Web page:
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The Retro is Not Producing Chlorine

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There are a few reasons as to why it may seem as though your Retro may not be working. First let me explain the types of chlorine, free chlorine, combined chlorine, and total chlorine.

Free chlorine is chlorine that is available to combine with contaminants in the water to disinfect and sanitize the water. Free chlorine is residual chlorine.

Combined chlorine is after it has bonded with contaminants. In this state, it is no longer able to continue its sanitizing effect. It has done its job and must wait for additional chlorine to come in to continue disinfecting the water.

Total chlorine is the total amount of chlorine in the pool, that is, the sum of both the free chlorine and the combined chlorine that holds the dirt, oils and other compounds that make the water dirty. Free chlorine should be higher than combined chlorine. If combined chlorine is higher than your pool water will have a strong chlorine odor.

Why is my Retro not producing?

1) Did you shock your pool water before beginning the Retro?  


Before using the Retro shock the pool water. Shocking the water will eliminate any contaminants in the existing water that could cause a high demand for chlorine. It takes the Retro days to bring a pool up from 0ppm to 2 to 4ppm of free chlorine. So it is better to start off with a residual of 2 to 4ppm of free chlorine.

2) How many hours is your system running a day?


Depending on usage and size of your pool, you might need to increase the run time to keep up the higher demand for chlorine. Adjust your Retro hours that work for your chlorine demand.

3) What is your salt level?

The optimal salt level is between 3000 to 4000ppm of salt. If your salt level is too low, it will not be producing enough chlorine to keep up the demand. Add salt accordingly to get back within the salt range. To know the amount of salt needed for your pool go to https://poolchemicalcalculator.com/

4) Does the cell need to be cleaned?

Check the cell for calcium build up. If the cell needs cleaning, soak the cell in one part muriatic acid four parts water until foaming stops, it takes about 5 to 10 mins. Depending on how much build-up has accumulated, you might need to soak it again. Just make sure not to soak at one time longer than 10 mins, but do it in increments.

5) Test the water chemistry

Testing the water is a very crucial step in keeping up with chlorine. If the water chemistry is off, then it can affect the chlorine. For example, if your pH swings too high or low or the stabilizer is too high above 80ppm, it causes the chlorine to become unstable. The optimal chemistry levels are below. Another level to check at your local pool store is your phosphate and nitrate levels. They should be 0ppm. If they begin to increase, they cause a higher demand for chlorine. Also, phosphates are algae food and allow algae to grow in your pool water. To remove phosphates, you will need to use a phosphate remover. To decrease nitrates, will need to drain and the pool and add fresh. It is best to ask your local pool professional on how much. Total Dissolved Solids, TDS, could be another culprit in chlorine demand. TDS is the measurement of the total amount of dissolved material in the water. The TDS levels in your pool water should less than 1500ppm after subtracting your salt level. TDS, like nitrates, you will have to dilute the pool water with fresh water.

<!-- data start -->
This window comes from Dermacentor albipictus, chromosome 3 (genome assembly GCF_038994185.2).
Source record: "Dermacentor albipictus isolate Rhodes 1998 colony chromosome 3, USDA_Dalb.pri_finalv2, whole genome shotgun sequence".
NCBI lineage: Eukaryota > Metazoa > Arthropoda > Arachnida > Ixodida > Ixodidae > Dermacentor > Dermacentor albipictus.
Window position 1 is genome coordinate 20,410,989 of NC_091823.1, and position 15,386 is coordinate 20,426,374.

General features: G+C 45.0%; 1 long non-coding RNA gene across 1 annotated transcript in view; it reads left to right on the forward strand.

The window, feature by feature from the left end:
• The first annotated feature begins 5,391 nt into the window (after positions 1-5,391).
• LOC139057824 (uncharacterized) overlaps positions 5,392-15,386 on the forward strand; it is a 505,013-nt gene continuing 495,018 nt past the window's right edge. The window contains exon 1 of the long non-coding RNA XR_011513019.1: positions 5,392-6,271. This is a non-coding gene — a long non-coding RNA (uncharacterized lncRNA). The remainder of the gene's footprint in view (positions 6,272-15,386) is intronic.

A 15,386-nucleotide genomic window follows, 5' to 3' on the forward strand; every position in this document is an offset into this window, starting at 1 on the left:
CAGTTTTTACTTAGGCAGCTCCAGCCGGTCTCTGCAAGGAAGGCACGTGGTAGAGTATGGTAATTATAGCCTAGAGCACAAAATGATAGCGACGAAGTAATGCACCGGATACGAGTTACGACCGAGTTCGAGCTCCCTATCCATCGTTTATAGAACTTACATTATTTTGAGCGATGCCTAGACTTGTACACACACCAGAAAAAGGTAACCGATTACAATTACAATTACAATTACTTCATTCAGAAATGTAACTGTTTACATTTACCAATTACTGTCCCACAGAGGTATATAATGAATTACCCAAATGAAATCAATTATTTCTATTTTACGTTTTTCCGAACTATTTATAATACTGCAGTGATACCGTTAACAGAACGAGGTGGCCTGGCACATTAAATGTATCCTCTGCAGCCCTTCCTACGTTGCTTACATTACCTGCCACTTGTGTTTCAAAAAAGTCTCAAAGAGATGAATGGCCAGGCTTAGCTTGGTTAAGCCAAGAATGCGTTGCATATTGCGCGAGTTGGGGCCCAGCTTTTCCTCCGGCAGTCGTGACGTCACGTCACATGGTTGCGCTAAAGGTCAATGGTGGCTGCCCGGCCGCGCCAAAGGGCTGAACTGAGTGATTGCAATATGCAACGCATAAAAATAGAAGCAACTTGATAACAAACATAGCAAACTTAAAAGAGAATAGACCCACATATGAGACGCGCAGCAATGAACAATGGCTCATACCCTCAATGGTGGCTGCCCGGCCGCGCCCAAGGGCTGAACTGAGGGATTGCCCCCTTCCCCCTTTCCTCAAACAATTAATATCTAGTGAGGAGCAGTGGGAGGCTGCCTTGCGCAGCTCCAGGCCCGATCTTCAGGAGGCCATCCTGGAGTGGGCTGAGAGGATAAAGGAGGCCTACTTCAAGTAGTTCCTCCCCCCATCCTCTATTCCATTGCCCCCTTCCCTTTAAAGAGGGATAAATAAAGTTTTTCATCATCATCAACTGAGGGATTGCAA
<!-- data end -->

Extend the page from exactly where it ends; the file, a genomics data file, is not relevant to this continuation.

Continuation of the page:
The optimal ranges for your pool chemistry:

Free chlorine                              2 -4 ppm

Salt Level                                  3000 -4000ppm

pH                                             7.2 – 7.6ppm

Total Alkalinity                           80 – 120ppm

Cyanuric Acid                           60 – 80ppm

Total Dissolved Solids               0 - 1500ppm (after subtracting the salt level)

Calcium Hardness                    250 - 350ppm

Phosphates                              0ppm

Nitrates                                    0ppm

6) How old is your cell?

The cell blades will come to an end and will not be able to produce chlorine. A salt cell life is about 5,000 hours run time, and the blades wear down over time. If the cell is coming close to the end of its life and there is a demand for chlorine, the system could have a harder time keeping up with the demand. Once the blades are used up, it is time to replace the cell.

7) Does the cell show bubbling while in the water?


First, ensure the Retro is making chlorine by placing it in the salt water and looking to see lots of tiny white bubbles coming off the cell. If so, the Retro is producing chlorine correctly. To check the production of the cell, place the cell in a smaller container of salty pool water. Once in the smaller container, let in run for a few and then check the water. Is there chlorine present in the water? If so then it is producing, and something in the water chemistry is causing a demand for chlorine.

 

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